Now, Jim I made no such comment. And no you are not a traitor for having your opinion, just the same as we who hold an different opinion are not super-patriots for having ours.
I understand your position that because there does not appear to be any "official record" of large numbers of slaves serving in armed service, that it did not exist. But please understand ours. You seem to agree that some did serve, the question is how many and in what capacity? 50 or 500,000?
Who says that the records we have today are sacrosank and complete? I know that you do not think that they are. I have written many "official reports" in my lifetime and more than a few were classified never to be seen again. Or I was told to rewrite them because they did not "pass muster" if you want to say that. Or if they did "pass Muster" they somehow reappeared as something other than how they were originally written. Anybody who has worked for anything classified as important in Governmental work has run into this type of "sanitations" of records. Even in the army you are aware that there are missions which are never talked about.
Why are John F. Kennedy's and Martin Luther Kings "official records" from the F.B.I. ordered sealed for 50 years. Could it be that those men may not be such great heros if the truth were known about their activities. Do you think those records will emerge unsanitized? Even if they do and truth does emerge from those records, when they are finally opened in a few years, do you think anyone will believe those records after 50 years of Myth building about their lives?
Lincoln's government and that of Johnson's and Grant's that followed were not above this in order to preserve the myth of Lincoln and the rightness of their abolishionist cause and the destruction of the South first by war and then by reconstruction to accomplish that purpose. If blacks were possibly a part of the armed defence of the South that would be destructive to that aim now wouldn't it?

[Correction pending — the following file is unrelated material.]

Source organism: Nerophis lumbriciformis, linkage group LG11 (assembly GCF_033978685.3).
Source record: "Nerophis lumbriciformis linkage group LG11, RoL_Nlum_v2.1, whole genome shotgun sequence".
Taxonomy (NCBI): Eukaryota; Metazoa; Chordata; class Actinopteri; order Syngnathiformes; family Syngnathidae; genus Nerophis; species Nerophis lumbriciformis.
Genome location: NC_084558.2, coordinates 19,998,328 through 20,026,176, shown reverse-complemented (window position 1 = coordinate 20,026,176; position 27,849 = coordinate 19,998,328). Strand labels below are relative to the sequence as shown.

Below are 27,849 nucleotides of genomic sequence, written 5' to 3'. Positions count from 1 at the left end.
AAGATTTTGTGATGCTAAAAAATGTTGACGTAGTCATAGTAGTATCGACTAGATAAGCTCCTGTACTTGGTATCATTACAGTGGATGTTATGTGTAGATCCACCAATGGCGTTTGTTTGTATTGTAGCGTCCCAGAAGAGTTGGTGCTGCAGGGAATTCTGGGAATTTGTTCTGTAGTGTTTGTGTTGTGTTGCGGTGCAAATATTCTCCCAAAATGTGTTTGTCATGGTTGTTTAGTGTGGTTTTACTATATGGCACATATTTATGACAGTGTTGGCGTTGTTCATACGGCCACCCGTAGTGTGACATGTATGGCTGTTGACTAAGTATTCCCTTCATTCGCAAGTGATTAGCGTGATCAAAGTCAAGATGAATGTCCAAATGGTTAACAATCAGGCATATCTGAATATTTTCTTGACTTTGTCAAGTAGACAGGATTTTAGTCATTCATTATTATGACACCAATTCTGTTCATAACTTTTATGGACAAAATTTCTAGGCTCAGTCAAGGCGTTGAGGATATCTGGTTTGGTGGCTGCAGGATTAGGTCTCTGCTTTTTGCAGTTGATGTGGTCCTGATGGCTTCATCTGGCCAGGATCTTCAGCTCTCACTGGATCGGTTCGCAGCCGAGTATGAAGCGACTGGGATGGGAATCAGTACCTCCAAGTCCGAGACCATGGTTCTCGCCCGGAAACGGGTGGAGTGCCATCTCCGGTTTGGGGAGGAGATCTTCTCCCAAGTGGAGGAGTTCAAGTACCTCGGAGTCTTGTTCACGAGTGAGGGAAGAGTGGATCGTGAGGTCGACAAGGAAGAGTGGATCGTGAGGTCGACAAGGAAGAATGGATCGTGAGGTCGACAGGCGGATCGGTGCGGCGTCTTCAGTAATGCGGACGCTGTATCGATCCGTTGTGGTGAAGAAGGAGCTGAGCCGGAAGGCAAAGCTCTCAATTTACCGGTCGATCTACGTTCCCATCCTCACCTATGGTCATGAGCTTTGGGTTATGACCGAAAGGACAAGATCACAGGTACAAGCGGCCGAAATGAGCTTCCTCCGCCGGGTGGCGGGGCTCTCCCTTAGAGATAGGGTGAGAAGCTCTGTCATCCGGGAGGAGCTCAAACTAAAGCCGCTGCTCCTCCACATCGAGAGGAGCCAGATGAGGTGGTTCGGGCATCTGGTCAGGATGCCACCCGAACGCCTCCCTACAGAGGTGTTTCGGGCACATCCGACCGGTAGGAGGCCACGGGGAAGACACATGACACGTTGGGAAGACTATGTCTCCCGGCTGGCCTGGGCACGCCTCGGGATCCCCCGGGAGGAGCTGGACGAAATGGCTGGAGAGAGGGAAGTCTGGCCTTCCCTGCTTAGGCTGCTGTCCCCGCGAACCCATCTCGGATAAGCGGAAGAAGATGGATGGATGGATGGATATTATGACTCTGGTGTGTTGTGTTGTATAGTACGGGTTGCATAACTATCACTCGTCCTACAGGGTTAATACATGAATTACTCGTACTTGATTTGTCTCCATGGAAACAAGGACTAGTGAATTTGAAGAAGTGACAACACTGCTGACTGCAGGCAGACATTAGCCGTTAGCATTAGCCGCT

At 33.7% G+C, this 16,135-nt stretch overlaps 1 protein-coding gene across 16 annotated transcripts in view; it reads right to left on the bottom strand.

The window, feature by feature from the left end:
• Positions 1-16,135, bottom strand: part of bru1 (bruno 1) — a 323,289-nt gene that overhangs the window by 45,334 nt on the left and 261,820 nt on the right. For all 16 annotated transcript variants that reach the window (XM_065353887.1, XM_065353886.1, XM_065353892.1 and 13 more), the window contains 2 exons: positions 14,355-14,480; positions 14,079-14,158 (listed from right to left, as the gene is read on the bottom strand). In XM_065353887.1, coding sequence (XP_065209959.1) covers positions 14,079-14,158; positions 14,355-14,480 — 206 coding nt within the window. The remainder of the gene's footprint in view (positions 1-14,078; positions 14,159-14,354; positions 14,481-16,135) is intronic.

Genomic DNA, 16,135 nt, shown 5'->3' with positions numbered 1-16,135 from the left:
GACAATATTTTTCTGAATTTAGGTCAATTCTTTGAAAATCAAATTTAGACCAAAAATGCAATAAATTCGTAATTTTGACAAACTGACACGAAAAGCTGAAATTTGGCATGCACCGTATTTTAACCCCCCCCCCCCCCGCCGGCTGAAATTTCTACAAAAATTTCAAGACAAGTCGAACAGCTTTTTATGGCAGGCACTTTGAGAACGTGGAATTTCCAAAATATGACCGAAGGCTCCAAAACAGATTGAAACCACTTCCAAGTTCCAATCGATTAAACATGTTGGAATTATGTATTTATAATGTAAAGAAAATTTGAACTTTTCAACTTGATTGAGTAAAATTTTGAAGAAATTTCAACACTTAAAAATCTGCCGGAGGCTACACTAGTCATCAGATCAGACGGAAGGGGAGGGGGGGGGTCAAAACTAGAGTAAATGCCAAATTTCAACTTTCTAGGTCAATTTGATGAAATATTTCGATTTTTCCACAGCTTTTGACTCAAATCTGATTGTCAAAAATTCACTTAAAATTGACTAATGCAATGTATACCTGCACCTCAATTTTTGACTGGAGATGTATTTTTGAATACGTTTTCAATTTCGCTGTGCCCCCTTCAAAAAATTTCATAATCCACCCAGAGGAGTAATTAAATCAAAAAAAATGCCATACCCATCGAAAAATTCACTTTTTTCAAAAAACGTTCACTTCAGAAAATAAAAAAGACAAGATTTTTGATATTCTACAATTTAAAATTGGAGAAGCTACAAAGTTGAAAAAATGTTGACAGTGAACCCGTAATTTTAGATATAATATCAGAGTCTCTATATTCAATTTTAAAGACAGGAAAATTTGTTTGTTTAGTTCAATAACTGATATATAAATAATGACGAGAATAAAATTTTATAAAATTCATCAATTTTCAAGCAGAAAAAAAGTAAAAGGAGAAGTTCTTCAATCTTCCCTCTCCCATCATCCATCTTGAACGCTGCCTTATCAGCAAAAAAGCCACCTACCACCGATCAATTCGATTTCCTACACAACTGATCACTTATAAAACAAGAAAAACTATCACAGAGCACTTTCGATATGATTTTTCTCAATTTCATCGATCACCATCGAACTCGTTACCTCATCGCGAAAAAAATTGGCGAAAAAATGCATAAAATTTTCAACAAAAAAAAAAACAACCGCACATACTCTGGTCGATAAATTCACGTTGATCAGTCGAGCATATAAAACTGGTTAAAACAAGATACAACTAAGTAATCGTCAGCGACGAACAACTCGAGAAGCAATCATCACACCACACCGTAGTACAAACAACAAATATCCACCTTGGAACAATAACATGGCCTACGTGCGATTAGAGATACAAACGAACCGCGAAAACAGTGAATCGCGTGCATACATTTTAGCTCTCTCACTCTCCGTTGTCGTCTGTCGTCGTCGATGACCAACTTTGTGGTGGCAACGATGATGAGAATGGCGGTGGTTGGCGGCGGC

Understand that we are as sceptical of the low numbers as you are of the higher numbers because of the nature of the political structure and idealogy of the governments of both sides (Union and Confederate) involved.
Our "hindsight" after 150 years is not 20/20 as is commonly said. That is also a myth. We look through a glass darkly and see only fragments of a puzzle which we try to assemble into a mozaic that makes some sort of sence. Records have been lost, burned in Richmond warehouses during the evacuation, or expunged to fit any number of purposes. You know that the muster rolls of entire regiments in the Confederate army have been lost and others have periods of extended gaps in their records.
In Bruce Catton's book "Stillness at Appomattox, the army of the Potomac" Catton recites just one incident after the defeat of Early's army by Sheridan in 1864 were the Confederate records were captured. That there was no effort to preserve those records and in fact were used as a point of humiliation to the Confederate POW's and destroyed. On a recent episode of the TV history channel program "Pawn Stars" a person tryed to sell his Great grandfathers field desk secretary complete with all his Company records including the War records and muster rolls of the company of Indiana Infantry he commanded. Records which had been locked up in that secretary since the end of the war in the families home.
Because something does not appear in records in a forthright manner does not mean that it does not exist. This slavery issue was a supercharged issue after the war. Once Lincoln Issued the Emancipation Proclaimation, nothing could be allowed which would contridict that freeing the slaves was the moralistic aim of the Northern War effort. The rewrite of history started well before Gen'l Lee ever got close to Appomattox.